The red circle is the inner belt set for redevelopment. It's an area of 140 acres with the potential to build 5.5-10 million sqft of office space. If given to Amazon, this would put their campus within 2km of Harvard, MIT, Downtown Boston, and 4km of the airport. The inner belt is also connected to the red line, green line, and I-93. Here's a link for the redevelopment plan if interested: http://www.somervillebydesign.com/w...elt-Brickbottom-Plan-Draft-2014-152-pages.pdf


I've been kind of obsessed with this whole thing so I've poking around in other city's sub-reddits to see what their ideas and attitudes are towards getting HQ2. It's incredible, if you search "amazon hq2" in reddit you'll see that almost every city from Tulsa, OK to Halifax are excitedly discussing their chances of landing HQ2. Our saving grace is that Boston is the only city that I've seen whose citizens vocally do not want Amazon. They are worried about further ruining things such as housing costs and gridlock, and there seems to be a general consensus of this attitude. Mix this with Mayor Marty not wishing to get into a bidding war and we all of a sudden become much more attractive option (assuming we put forth a good incentive package).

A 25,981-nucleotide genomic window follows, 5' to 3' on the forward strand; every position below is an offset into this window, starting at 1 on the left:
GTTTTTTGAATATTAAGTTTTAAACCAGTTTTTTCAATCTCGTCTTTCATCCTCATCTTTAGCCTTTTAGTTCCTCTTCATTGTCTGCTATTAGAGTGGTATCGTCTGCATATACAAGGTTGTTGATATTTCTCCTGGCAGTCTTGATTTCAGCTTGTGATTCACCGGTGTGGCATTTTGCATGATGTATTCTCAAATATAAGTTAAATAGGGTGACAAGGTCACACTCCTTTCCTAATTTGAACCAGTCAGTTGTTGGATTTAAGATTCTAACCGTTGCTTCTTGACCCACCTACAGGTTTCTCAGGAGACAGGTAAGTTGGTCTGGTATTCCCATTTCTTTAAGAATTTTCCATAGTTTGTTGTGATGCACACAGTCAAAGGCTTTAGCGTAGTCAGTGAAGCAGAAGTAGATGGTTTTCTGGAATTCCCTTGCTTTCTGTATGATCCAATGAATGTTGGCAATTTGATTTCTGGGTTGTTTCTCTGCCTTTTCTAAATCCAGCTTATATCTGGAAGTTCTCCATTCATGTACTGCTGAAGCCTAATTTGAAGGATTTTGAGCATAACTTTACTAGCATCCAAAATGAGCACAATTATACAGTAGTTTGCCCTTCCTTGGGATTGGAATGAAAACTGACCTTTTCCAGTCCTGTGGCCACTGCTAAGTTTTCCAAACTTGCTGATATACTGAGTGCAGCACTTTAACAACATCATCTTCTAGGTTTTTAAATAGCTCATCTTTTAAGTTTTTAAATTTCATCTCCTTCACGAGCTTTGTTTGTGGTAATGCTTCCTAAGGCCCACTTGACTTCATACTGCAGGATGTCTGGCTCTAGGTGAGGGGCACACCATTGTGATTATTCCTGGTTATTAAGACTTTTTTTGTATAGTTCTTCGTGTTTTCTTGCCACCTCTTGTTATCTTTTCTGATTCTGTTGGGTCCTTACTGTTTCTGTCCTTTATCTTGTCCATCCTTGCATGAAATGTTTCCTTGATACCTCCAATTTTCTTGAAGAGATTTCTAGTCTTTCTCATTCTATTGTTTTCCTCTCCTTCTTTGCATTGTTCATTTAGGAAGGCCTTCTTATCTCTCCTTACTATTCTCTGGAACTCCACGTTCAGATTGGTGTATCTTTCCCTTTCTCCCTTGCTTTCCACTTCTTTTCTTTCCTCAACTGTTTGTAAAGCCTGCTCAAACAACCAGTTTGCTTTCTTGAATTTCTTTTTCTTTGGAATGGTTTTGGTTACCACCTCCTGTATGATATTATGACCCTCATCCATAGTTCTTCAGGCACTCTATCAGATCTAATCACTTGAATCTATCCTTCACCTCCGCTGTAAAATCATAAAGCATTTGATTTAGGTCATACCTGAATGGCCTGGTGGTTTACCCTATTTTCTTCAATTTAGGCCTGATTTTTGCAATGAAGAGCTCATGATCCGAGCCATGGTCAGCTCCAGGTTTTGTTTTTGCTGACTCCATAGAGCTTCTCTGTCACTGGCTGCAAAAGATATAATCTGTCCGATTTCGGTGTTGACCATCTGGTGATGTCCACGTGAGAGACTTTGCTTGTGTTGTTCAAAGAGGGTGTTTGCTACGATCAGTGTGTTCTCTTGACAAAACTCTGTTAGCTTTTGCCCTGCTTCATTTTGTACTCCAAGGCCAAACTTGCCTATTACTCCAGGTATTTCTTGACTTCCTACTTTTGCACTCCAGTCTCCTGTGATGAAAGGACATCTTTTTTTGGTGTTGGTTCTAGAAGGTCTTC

I don't think there is a city in the world that can compete with Boston, they have almost the perfect setup. It's really just a matter if they want it or not, and so far it seems as if they don't.
Will Boston even be responding to Amazon's RFP?
 

Avenue

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I agree that Boston is the favourite to win this simply because of Harvard and MIT.
I don't get it. Is Amazon trying to hire co-op students? Why is it a consideration that MIT and Harvard are nearby? MIT and Harvard grads for the most part (i) aren't from Boston area anyway (ii) can move anywhere if the money and the other conditions are good. It's not like their grads have an overwhelming preference towards staying where they are once they finish their degrees. We're talking about super ambitious unmarried 22 year-olds.